Proposed Colorado Rule Clarifies that Paid Time Off Is Included within State’s Existing Prohibition of Use-It-Or-Lose-It Vacation Policies



The Colorado Department of Labor and Employment (“CDLE”) recently issued several proposed rules, including new language defining “vacation pay” for purposes of Colorado’s wage laws. Colorado law has long defined “wages” and “compensation” as including “vacation pay earned in accordance with the terms of any agreement.” C.R.S. § 8-4-101(14)(a)(III).

Until recently, there has been significant debate regarding whether Colorado’s statute prohibits so-called “use-it-or-lose-it” vacation policies. On June 14, 2021, the Colorado Supreme Court settled the debate, issuing its highly anticipated decision in Nieto v. Clark’s Market, ruling that employers must pay out an employee’s earned but unused vacation pay upon separation of employment and any handbook provision or agreement to the contrary is not enforceable. 488 P.3d 1140 (Colo. 2021).

A lingering question for employers—both before and after the Nieto decision—has been whether leave accrued under a Paid Time Off (“PTO”) policy that can be used for both vacation and other types of leave, including sick leave, is included within Colorado’s use-it-or-lose-it prohibition. On September 30, 2021, the CDLE ostensibly answered the question regarding use-it-or-lose-it policies for PTO in a proposed rule. The proposed rule defines “vacation pay” as “pay for leave, regardless of its label, that is usable at the employee’s discretion (other than procedural requirements such as notice and approval of particular dates), rather than leave usable only upon occurrence of a qualifying event (for example, a medical need, caretaking requirement, bereavement, or holiday).” 7 C.C.R. 1103-7-2.17.1. The CDLE’s new definition of “vacation pay” removes any question that PTO, or a similar policy by any other name, that can be used for vacation, is included within the definition of vacation pay and cannot be forfeited. Employers should review their vacation policies to remove use-it-or-lose-it language as required under the Nieto decision. With respect to PTO policies, while the language in the proposed rule must undergo the rulemaking process—including public comment and a public hearing—and the final rule will not take effect until 2022, employers will also need to prepare to remove use-it-or-lose-it language because PTO policies are included within the CLDE’s new definition of “vacation pay.”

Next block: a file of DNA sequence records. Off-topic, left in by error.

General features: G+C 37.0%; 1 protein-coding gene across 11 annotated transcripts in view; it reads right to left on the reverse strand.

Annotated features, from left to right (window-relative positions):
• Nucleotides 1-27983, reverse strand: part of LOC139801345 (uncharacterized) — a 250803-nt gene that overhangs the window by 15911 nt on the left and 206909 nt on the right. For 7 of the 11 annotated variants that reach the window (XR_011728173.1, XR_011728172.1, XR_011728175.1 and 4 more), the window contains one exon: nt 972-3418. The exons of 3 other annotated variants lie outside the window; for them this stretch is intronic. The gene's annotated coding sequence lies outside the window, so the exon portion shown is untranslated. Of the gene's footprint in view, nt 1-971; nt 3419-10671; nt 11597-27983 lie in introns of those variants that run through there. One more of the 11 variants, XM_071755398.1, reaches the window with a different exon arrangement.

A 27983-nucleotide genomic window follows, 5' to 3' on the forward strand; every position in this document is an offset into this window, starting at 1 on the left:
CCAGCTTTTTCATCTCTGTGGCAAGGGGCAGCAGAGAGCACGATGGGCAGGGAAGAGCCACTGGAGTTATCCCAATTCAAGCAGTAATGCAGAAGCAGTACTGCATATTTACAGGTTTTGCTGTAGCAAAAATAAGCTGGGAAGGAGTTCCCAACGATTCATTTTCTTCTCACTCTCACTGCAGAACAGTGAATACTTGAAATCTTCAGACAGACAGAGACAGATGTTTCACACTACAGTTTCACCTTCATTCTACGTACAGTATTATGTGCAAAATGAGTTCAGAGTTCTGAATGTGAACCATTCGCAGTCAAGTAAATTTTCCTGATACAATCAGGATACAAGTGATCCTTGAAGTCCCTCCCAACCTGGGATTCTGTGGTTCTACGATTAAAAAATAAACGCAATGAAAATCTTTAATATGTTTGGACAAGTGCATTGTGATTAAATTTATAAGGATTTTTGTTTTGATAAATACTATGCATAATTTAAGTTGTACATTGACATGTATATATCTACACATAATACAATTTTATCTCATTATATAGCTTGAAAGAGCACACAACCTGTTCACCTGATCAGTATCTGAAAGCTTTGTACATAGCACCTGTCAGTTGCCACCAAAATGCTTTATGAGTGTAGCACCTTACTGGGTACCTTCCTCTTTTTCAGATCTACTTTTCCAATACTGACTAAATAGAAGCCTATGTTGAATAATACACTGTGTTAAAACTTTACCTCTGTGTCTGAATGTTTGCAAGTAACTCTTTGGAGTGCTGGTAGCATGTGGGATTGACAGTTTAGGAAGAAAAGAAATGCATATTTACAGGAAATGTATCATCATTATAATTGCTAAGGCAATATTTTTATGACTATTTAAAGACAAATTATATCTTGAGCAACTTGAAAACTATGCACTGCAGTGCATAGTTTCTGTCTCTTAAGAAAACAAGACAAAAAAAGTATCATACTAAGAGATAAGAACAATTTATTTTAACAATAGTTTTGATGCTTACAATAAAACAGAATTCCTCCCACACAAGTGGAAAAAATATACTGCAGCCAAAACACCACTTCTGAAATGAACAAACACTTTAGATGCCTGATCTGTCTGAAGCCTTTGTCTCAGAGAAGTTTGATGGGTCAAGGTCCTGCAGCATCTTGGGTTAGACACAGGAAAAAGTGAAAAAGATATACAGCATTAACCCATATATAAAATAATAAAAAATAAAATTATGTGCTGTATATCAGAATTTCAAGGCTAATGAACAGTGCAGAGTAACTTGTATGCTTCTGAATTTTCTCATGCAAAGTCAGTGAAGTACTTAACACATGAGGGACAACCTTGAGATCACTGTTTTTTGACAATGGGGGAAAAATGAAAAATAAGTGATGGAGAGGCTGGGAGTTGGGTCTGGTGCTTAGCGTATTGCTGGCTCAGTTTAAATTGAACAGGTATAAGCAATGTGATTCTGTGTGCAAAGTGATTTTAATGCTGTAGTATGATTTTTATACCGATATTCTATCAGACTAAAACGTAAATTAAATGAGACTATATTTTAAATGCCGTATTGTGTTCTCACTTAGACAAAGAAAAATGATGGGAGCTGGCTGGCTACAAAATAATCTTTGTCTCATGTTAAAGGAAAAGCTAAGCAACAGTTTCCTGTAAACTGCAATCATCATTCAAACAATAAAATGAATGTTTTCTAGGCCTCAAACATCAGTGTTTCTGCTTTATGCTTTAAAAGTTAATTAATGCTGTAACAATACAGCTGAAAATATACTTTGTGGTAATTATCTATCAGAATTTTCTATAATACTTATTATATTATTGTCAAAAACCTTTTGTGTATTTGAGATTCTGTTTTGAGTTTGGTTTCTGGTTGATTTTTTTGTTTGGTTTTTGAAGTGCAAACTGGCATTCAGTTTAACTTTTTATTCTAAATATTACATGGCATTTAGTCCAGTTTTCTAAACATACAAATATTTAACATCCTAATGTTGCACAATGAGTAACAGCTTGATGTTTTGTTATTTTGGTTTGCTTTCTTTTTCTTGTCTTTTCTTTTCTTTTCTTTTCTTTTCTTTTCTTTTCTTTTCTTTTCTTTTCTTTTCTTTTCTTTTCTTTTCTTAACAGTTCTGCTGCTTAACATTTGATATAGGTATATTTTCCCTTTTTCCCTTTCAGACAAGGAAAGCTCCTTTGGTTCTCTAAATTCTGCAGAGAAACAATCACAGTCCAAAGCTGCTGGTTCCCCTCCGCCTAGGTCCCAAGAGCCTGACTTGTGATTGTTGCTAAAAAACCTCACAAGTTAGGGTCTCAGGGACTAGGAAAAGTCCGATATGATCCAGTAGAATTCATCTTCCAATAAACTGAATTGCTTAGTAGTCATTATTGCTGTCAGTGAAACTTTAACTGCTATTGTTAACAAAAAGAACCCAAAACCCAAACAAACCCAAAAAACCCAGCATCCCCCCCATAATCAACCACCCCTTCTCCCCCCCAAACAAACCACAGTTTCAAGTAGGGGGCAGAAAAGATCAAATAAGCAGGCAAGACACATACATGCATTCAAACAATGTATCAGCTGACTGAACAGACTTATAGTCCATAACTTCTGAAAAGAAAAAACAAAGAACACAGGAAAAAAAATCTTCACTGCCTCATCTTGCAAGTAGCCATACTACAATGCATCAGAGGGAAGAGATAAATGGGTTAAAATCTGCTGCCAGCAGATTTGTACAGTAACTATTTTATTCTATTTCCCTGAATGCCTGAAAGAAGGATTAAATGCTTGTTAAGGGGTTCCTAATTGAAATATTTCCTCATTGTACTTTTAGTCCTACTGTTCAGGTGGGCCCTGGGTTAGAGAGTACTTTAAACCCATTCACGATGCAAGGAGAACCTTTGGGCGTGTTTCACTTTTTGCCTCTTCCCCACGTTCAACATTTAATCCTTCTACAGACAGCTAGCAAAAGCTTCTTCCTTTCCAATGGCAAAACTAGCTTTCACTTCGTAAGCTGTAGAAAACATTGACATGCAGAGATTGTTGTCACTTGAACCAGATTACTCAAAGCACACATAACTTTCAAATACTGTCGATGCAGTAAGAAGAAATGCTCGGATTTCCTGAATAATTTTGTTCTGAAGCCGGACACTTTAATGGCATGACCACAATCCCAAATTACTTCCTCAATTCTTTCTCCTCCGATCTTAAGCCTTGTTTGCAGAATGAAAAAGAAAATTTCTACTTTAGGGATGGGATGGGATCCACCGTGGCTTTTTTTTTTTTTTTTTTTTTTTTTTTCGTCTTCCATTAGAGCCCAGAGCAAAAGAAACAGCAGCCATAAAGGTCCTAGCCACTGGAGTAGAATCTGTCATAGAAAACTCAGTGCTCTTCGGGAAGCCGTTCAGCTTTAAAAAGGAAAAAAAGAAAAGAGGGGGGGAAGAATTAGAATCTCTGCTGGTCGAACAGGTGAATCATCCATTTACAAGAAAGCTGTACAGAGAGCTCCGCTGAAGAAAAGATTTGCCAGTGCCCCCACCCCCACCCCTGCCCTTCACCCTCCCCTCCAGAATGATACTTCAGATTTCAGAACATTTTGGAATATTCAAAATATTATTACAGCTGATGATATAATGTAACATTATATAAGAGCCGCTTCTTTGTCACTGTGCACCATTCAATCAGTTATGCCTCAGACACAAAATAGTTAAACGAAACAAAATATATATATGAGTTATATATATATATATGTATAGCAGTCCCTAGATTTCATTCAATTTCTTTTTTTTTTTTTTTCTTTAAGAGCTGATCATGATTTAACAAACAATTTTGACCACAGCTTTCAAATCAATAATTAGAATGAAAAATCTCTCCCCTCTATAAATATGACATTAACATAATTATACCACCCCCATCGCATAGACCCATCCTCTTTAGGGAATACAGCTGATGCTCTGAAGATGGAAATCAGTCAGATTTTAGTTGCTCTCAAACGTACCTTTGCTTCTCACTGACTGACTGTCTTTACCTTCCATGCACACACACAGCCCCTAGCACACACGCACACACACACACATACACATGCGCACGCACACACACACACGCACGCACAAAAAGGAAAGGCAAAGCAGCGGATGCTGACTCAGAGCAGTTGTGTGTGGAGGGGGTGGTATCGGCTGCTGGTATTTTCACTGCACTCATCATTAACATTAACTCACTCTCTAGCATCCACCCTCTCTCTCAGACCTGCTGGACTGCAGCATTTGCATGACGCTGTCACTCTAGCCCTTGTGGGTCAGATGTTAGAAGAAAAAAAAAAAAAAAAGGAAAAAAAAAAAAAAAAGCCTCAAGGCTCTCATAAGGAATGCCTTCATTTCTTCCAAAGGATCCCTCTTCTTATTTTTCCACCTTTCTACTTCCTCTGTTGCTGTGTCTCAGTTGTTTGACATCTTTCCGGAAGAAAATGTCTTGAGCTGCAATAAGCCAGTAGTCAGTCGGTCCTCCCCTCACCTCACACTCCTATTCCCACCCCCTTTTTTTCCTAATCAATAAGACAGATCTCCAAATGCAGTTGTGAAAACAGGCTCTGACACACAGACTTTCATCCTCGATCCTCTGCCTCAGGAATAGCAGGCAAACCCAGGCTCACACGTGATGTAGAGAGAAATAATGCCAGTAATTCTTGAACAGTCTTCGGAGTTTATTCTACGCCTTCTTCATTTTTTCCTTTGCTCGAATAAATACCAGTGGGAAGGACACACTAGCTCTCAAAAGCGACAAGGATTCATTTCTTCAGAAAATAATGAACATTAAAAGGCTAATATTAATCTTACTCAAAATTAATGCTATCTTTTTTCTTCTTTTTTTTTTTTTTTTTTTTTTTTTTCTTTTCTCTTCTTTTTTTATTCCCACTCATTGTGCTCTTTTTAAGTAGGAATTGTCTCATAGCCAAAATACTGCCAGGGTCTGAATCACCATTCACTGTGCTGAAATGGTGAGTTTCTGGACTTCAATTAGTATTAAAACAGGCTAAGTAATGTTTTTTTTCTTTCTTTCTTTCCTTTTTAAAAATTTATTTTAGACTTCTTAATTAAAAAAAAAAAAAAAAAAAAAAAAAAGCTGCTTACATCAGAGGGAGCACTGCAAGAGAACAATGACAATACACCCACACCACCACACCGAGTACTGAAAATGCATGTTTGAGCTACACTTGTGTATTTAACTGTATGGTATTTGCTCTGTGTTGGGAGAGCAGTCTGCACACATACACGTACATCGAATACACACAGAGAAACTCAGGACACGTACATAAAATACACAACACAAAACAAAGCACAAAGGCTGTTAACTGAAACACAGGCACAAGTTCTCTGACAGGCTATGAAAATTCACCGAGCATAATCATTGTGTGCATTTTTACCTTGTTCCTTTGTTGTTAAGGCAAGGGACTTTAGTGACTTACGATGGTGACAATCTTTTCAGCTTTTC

As an alternative to use-it-or-lose-it policies, and to limit the amount of PTO they potentially must pay out at separation, employers can consider implementing a cap on accrual. Under such a system, once an employee earns a certain number of vacation (or PTO) hours, the employee no longer accrues further vacation (or PTO) time until taking some of his or her previously accrued time. After using available accrued hours, the employee will once again accrue vacation (or PTO) hours. Under this type of policy, the amount of PTO ever accrued, and therefore potentially paid out at separation, is naturally limited.

DISCLAIMER: Because of the generality of this update, the information provided herein may not be applicable in all situations and should not be acted upon without specific legal advice based on particular situations.

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